Insert Name Here becomes e-girls’ it-brand

TikTok has introduced plenty of new trends to the social media landscape, from goofy dance videos to unlikely food combinations (Takis and cream cheese, anyone?). Chief among TikTok’s cultural contributions is the “e-girl” aesthetic, characterised by dewy skin, bold eyeliner, and colorful hair—or wigs. One wig brand in particular has capitalised on the age of the e-girl to drive significant growth on social media: Insert Name Here. Bolstered by a network of 2.5k influencers, the brand powered $58.7M EMV from June 2020 to May 2021, up 48% from the previous year. 

Throughout the time period monitored, Insert Name Here sent wigs and extensions to popular TikTok creators like Tatyana Joseph and Avani Gregg, who proudly showed off their new ’dos. Both Gen Z stars ranked among the brand’s top 10 EMV-drivers, contributing a respective $635.3k and $611.8k, while mentions of #TikTok collected $637.1k. 

In addition to building clout on the short-form video platform, the brand made a splash by teaming up with powerhouse influencer Liane Valenzueva for a clip-on ponytail product released in September. A longtime fan of Insert Name Here, the lifestyle blogger enthusiastically hyped her wig’s release and consistently sported it on Instagram, emerging as the brand’s top earner with $2.6M EMV across 151 posts.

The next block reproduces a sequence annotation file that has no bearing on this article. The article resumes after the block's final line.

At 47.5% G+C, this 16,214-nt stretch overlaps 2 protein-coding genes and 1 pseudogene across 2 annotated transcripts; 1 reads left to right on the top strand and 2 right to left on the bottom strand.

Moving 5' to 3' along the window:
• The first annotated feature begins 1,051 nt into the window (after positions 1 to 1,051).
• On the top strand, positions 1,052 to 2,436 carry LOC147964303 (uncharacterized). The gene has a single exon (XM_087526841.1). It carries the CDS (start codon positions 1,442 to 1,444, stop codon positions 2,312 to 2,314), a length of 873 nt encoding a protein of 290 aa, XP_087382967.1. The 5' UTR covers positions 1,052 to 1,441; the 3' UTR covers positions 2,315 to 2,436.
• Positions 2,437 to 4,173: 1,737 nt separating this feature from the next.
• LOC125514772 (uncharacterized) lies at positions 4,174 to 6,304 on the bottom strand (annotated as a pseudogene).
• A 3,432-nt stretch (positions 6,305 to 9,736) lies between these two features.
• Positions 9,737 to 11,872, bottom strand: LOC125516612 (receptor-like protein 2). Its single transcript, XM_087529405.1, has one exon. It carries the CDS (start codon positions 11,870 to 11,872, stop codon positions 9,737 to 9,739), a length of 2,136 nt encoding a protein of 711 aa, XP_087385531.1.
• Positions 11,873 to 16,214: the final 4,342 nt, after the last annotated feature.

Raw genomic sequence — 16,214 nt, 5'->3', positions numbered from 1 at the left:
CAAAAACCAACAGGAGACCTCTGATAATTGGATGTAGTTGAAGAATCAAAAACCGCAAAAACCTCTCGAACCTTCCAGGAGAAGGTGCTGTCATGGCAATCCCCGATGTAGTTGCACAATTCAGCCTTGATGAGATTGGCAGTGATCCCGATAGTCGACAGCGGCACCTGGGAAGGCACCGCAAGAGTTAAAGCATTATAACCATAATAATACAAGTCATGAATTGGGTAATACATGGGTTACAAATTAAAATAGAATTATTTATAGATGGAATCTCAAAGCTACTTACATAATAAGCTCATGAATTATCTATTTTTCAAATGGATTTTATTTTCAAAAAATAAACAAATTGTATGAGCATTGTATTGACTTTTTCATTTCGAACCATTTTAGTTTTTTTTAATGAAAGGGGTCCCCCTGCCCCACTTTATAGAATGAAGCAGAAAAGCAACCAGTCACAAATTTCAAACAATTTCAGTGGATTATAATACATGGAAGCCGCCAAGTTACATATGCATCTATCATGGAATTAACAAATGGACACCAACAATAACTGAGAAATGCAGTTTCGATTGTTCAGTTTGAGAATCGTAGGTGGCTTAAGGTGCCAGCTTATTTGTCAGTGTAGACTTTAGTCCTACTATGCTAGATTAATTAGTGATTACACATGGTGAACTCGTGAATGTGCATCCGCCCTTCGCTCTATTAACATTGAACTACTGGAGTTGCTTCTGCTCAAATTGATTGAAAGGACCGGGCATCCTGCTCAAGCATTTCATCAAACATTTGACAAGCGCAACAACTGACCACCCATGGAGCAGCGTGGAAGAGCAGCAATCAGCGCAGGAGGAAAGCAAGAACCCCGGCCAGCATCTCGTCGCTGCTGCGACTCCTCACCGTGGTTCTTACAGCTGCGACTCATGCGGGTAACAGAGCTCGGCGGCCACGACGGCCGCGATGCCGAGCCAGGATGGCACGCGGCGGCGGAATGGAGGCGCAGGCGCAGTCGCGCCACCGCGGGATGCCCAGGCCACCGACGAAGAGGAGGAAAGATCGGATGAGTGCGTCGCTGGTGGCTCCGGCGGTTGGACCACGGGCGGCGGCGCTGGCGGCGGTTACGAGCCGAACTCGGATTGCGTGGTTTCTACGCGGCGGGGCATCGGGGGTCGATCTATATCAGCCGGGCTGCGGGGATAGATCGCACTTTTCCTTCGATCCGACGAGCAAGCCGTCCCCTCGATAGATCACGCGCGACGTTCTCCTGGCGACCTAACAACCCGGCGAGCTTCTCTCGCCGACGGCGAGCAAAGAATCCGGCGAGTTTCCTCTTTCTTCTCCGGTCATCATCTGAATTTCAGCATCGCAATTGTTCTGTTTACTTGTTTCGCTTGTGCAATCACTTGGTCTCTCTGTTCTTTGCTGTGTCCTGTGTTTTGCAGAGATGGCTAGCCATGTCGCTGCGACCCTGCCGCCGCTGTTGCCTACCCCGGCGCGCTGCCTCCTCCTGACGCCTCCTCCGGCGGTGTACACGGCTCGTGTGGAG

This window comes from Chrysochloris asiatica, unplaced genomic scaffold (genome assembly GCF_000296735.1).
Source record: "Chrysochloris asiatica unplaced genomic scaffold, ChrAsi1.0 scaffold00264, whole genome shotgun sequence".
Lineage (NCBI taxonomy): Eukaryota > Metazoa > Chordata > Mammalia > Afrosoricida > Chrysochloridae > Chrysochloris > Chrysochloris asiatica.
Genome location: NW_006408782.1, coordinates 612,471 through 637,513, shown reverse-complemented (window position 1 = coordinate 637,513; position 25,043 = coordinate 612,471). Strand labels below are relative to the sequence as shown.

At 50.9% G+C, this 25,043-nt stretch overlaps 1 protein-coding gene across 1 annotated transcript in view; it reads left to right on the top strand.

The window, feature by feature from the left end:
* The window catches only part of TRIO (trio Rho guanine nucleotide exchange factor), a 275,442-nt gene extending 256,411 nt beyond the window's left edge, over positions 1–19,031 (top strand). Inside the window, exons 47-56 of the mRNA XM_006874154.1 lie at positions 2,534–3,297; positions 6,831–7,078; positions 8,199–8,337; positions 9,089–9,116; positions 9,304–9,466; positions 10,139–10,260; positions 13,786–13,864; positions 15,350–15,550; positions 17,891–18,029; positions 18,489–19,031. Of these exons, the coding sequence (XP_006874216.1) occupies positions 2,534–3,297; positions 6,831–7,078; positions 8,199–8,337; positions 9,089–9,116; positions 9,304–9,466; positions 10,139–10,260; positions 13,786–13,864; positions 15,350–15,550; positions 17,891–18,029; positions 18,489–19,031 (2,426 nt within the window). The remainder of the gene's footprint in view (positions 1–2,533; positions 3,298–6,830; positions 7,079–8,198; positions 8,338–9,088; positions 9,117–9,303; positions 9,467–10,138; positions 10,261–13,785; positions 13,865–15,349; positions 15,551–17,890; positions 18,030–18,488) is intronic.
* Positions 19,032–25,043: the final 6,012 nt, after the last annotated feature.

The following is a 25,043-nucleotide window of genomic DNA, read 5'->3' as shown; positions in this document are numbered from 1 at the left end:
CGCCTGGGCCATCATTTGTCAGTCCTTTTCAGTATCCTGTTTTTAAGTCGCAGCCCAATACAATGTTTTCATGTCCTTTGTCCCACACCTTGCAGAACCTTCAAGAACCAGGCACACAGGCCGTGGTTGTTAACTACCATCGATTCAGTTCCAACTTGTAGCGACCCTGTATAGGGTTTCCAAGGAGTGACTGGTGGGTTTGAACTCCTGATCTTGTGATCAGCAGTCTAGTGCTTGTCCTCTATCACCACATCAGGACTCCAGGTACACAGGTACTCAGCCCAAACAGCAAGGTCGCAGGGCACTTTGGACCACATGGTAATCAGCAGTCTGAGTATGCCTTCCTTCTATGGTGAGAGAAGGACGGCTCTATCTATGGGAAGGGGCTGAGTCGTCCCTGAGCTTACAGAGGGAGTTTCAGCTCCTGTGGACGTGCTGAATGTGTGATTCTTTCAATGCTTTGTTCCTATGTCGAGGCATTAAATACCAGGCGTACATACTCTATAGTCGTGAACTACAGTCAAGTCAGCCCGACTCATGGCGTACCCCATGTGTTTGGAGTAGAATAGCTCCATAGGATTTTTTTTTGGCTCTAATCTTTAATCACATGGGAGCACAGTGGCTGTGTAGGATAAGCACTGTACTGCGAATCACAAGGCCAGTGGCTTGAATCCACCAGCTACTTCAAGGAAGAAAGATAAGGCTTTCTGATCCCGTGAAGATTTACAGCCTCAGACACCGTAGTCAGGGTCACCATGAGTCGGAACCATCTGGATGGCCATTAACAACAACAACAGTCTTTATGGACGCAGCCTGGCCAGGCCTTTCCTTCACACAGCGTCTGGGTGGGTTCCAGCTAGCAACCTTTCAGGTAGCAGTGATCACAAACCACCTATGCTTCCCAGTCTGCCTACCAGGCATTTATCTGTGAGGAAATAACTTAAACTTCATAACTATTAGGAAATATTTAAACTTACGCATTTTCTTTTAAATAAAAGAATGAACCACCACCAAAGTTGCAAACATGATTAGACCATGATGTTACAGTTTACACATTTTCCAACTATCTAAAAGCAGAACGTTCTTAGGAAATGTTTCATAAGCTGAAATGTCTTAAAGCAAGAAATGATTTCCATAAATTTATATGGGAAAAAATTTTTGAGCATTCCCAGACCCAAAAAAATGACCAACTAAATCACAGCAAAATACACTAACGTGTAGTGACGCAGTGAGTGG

As influencers and consumers begin to venture outside their homes and readjust to in-person gatherings, the social media landscape will continue to transform. That said, adaptability, innovation, and open mindedness will remain key to brands’ earned media growth. Drawing from the achievements of Savage x Fenty, Danessa Myricks Beauty, and Insert Name Here, here are some steps that all brands can take to inspire sustained, impactful conversation online. 

  • Forge authentic connections with influencers (and consumers)